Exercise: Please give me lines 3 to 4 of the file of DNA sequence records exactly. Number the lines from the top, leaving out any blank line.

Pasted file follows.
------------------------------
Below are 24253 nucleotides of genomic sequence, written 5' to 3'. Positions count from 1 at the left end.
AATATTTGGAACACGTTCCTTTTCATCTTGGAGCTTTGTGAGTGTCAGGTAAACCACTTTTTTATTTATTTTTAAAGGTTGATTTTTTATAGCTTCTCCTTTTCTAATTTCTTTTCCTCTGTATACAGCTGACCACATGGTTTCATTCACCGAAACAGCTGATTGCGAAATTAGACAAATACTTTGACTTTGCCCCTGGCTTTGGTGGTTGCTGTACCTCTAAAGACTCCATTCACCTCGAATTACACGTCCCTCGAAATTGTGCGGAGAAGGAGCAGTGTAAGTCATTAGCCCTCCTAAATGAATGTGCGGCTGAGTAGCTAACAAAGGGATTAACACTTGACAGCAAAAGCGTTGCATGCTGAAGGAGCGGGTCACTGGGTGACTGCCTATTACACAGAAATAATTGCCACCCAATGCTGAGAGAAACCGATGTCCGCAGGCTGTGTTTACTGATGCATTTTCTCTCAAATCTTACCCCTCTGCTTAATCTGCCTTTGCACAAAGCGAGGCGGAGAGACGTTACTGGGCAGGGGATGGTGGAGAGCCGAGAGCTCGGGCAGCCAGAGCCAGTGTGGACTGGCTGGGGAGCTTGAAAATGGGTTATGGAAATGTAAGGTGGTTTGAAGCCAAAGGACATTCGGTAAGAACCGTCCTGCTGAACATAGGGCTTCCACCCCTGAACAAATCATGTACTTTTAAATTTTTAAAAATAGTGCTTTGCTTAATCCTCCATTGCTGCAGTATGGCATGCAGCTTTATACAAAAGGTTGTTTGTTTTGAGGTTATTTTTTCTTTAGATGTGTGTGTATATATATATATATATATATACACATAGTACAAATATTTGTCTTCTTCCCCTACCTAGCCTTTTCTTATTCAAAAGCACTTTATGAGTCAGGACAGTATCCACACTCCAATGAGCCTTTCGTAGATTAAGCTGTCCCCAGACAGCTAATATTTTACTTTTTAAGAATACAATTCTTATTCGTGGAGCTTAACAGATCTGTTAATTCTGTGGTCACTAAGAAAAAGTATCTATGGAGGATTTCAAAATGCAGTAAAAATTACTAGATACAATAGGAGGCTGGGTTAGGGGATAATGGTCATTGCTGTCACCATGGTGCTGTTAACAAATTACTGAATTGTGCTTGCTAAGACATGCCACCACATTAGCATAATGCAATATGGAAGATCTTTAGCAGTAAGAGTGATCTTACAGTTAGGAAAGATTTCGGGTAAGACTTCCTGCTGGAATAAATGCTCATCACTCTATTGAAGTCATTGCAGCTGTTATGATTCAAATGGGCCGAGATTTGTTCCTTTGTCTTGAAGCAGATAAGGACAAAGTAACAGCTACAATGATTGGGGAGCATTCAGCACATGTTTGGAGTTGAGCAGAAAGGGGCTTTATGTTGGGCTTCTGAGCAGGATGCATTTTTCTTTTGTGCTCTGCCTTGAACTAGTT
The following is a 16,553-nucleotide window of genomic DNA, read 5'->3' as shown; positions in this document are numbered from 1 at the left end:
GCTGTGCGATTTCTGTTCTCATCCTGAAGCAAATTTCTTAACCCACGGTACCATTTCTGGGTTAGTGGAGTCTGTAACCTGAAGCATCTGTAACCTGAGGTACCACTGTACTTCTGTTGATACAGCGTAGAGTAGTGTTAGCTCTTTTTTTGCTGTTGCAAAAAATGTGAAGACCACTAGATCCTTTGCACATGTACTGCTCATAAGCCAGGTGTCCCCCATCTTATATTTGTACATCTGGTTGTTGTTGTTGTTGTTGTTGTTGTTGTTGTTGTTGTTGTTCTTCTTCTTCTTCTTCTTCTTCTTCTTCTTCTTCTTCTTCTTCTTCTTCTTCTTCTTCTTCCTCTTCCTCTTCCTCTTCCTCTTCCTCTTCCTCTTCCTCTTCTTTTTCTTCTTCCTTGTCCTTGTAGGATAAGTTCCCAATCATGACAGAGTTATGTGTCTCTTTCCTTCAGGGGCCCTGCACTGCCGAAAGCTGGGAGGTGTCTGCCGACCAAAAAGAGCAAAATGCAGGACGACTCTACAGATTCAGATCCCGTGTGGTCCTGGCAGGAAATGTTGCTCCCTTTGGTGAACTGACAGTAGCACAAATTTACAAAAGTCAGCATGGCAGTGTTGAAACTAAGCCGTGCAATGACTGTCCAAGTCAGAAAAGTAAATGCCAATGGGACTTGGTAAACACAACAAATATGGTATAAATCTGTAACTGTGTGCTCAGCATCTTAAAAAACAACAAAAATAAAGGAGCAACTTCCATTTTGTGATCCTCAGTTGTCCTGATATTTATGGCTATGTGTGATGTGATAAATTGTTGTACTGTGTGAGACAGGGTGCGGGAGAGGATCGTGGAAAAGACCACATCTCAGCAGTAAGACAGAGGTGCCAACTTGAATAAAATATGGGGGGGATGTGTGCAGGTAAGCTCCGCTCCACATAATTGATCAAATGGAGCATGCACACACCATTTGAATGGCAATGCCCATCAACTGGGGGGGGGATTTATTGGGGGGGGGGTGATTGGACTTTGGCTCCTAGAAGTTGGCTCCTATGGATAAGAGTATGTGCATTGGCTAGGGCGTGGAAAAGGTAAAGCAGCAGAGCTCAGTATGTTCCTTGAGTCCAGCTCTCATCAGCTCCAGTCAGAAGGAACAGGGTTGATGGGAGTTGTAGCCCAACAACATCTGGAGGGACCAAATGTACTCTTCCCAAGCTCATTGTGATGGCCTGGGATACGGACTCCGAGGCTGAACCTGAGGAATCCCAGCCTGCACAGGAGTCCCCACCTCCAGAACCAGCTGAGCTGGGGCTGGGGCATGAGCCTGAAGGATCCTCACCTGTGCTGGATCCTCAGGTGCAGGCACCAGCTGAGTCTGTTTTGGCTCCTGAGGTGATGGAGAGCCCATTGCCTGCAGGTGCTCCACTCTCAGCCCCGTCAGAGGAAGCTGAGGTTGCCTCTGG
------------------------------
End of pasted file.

The following is a 16,553-nucleotide window of genomic DNA, read 5'->3' as shown; positions in this document are numbered from 1 at the left end:
GCTGTGCGATTTCTGTTCTCATCCTGAAGCAAATTTCTTAACCCACGGTACCATTTCTGGGTTAGTGGAGTCTGTAACCTGAAGCATCTGTAACCTGAGGTACCACTGTACTTCTGTTGATACAGCGTAGAGTAGTGTTAGCTCTTTTTTTGCTGTTGCAAAAAATGTGAAGACCACTAGATCCTTTGCACATGTACTGCTCATAAGCCAGGTGTCCCCCATCTTATATTTGTACATCTGGTTGTTGTTGTTGTTGTTGTTGTTGTTGTTGTTGTTGTTGTTCTTCTTCTTCTTCTTCTTCTTCTTCTTCTTCTTCTTCTTCTTCTTCTTCTTCTTCTTCTTCCTCTTCCTCTTCCTCTTCCTCTTCCTCTTCCTCTTCCTCTTCTTTTTCTTCTTCCTTGTCCTTGTAGGATAAGTTCCCAATCATGACAGAGTTATGTGTCTCTTTCCTTCAGGGGCCCTGCACTGCCGAAAGCTGGGAGGTGTCTGCCGACCAAAAAGAGCAAAATGCAGGACGACTCTACAGATTCAGATCCCGTGTGGTCCTGGCAGGAAATGTTGCTCCCTTTGGTGAACTGACAGTAGCACAAATTTACAAAAGTCAGCATGGCAGTGTTGAAACTAAGCCGTGCAATGACTGTCCAAGTCAGAAAAGTAAATGCCAATGGGACTTGGTAAACACAACAAATATGGTATAAATCTGTAACTGTGTGCTCAGCATCTTAAAAAACAACAAAAATAAAGGAGCAACTTCCATTTTGTGATCCTCAGTTGTCCTGATATTTATGGCTATGTGTGATGTGATAAATTGTTGTACTGTGTGAGACAGGGTGCGGGAGAGGATCGTGGAAAAGACCACATCTCAGCAGTAAGACAGAGGTGCCAACTTGAATAAAATATGGGGGGGATGTGTGCAGGTAAGCTCCGCTCCACATAATTGATCAAATGGAGCATGCACACACCATTTGAATGGCAATGCCCATCAACTGGGGGGGGGATTTATTGGGGGGGGGGTGATTGGACTTTGGCTCCTAGAAGTTGGCTCCTATGGATAAGAGTATGTGCATTGGCTAGGGCGTGGAAAAGGTAAAGCAGCAGAGCTCAGTATGTTCCTTGAGTCCAGCTCTCATCAGCTCCAGTCAGAAGGAACAGGGTTGATGGGAGTTGTAGCCCAACAACATCTGGAGGGACCAAATGTACTCTTCCCAAGCTCATTGTGATGGCCTGGGATACGGACTCCGAGGCTGAACCTGAGGAATCCCAGCCTGCACAGGAGTCCCCACCTCCAGAACCAGCTGAGCTGGGGCTGGGGCATGAGCCTGAAGGATCCTCACCTGTGCTGGATCCTCAGGTGCAGGCACCAGCTGAGTCTGTTTTGGCTCCTGAGGTGATGGAGAGCCCATTGCCTGCAGGTGCTCCACTCTCAGCCCCGTCAGAGGAAGCTGAGGTTGCCTCTGG